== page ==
How Socio-Economic Drivers Explain Landscape Soil Erosion Regulation Services in Polish Catchments
Authors: Istanbuly, Mustafa Nur; Krasa, Josef; Jabbarian Amiri, Bahman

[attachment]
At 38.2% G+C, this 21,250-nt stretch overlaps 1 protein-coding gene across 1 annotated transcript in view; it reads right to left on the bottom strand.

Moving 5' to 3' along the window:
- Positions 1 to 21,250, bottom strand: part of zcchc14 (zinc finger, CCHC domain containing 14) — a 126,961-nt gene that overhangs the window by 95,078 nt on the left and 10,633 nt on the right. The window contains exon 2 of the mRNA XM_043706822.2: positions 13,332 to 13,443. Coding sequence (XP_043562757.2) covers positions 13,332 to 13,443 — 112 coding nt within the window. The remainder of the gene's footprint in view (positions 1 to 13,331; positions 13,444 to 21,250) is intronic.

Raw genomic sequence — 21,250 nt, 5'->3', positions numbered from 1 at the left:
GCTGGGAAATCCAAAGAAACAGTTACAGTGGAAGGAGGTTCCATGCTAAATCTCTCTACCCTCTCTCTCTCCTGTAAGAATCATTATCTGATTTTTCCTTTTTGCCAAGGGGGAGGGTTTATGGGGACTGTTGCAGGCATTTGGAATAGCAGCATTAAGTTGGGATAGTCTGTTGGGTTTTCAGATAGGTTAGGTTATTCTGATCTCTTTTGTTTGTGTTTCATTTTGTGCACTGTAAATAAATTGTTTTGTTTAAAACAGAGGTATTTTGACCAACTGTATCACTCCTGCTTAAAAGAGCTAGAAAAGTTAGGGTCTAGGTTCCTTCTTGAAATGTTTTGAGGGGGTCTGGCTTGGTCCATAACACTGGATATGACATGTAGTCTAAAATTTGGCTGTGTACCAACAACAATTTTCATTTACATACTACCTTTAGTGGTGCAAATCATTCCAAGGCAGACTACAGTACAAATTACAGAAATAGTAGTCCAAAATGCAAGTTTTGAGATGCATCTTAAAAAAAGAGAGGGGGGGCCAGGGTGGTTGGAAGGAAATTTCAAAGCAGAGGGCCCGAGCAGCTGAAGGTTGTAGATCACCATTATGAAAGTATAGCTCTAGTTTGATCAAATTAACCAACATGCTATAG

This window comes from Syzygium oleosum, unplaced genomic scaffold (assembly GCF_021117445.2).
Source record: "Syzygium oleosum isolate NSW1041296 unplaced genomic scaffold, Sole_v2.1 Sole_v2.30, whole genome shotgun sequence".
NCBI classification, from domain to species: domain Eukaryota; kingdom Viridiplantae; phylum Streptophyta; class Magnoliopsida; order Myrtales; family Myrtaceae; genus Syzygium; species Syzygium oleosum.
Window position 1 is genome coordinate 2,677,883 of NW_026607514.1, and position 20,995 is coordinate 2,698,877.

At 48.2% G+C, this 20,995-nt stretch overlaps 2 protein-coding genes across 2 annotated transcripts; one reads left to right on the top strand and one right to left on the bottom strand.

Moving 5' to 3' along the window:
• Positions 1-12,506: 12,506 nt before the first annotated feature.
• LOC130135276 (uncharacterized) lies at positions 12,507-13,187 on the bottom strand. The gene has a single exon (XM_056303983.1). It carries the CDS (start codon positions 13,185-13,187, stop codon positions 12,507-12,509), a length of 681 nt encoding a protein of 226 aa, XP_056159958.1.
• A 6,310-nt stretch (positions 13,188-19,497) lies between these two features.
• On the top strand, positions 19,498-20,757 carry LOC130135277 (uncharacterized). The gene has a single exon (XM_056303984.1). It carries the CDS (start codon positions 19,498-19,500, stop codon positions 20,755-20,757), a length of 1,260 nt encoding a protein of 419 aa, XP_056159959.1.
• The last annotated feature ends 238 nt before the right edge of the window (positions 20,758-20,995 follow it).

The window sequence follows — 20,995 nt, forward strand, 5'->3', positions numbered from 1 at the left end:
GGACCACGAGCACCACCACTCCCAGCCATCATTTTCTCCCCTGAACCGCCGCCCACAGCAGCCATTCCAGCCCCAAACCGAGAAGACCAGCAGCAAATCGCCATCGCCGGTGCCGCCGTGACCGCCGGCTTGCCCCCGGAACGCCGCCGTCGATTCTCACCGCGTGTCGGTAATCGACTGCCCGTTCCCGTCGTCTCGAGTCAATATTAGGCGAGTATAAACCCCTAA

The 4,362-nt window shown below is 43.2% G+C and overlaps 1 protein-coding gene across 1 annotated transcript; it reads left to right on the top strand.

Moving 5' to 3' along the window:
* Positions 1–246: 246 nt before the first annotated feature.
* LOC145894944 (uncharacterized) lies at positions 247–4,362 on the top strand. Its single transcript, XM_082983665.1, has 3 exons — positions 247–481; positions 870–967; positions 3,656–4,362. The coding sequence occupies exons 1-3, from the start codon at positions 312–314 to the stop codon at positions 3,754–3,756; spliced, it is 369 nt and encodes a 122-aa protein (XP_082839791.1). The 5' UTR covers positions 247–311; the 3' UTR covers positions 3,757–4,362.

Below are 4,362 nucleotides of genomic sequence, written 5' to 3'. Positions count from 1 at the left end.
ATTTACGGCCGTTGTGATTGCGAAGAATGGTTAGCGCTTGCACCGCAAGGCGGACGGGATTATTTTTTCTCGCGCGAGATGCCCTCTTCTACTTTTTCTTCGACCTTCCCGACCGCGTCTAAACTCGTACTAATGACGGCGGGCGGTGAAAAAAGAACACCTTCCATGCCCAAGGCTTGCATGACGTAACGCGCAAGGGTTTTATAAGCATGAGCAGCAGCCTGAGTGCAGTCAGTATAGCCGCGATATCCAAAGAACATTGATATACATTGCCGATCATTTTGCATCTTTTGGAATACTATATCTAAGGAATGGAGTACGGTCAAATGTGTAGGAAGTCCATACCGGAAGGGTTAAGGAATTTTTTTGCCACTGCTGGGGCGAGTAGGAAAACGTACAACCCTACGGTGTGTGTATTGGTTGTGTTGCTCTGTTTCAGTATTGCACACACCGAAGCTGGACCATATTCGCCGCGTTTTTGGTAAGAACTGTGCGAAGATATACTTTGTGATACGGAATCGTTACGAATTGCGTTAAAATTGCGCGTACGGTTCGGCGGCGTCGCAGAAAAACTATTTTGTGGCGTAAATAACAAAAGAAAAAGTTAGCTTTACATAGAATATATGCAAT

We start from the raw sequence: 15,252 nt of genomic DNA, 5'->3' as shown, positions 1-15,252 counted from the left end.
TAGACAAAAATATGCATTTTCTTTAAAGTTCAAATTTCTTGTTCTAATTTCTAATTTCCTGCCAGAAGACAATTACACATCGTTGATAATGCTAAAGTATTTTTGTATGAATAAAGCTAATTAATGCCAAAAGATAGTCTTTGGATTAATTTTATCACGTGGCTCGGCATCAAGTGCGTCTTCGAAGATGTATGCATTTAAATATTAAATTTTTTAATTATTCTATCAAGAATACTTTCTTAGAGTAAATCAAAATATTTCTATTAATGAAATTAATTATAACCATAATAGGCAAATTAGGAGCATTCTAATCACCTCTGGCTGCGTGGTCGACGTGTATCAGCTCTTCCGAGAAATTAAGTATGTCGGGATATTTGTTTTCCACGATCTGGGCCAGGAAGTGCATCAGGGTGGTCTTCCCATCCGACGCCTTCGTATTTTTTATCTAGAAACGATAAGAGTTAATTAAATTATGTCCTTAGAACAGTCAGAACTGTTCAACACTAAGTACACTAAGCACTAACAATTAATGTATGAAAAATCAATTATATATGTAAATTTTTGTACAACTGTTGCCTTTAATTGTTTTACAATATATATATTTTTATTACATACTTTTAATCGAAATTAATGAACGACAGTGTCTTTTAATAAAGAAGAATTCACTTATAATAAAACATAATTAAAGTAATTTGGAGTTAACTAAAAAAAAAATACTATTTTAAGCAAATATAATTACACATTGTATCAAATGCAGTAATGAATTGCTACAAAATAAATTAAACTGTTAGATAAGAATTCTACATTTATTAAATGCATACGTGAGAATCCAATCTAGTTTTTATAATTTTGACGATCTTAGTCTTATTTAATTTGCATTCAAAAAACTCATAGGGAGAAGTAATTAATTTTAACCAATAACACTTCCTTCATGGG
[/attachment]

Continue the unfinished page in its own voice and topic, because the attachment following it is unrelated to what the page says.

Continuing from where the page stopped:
Most studies that address the relationship between socio-economic characteristics and soil erosion focus on the effects of soil erosion on socio-economic conditions at different levels, from global to smallholder. Few, if any, efforts are made to address the influence of socio-economic variables on the soil erosion rate as an indicator of landscape degradation. The present study was carried out using spatial data from 402 catchments that cover Poland, to find out how socio-economic variables, which include area-weighted average income per capita (PLN km−2), area-weighted average gross domestic product (PLN km−2), population density (person km−2), and human development index can drive the soil erosion rate (kg ha−1 yr−1), along with annual precipitation, soil and geomorphological variables that include soil organic carbon content, soil water content, clay ratio, stream gradient, and terrain slope. The results showed that the soil erosion rate is indirectly driven by the socio-economic variables in the study catchments, as it is alleviated by increasing population density, the area-weighted average gross domestic product, and the human development index. Furthermore, analyzing the incremental relationship between soil erosion rate and the area-weighted average of socio-economic variables revealed that no uniform change can be observed in the relationship between the area-weighted average socio-economic variables and soil erosion in the study catchments.
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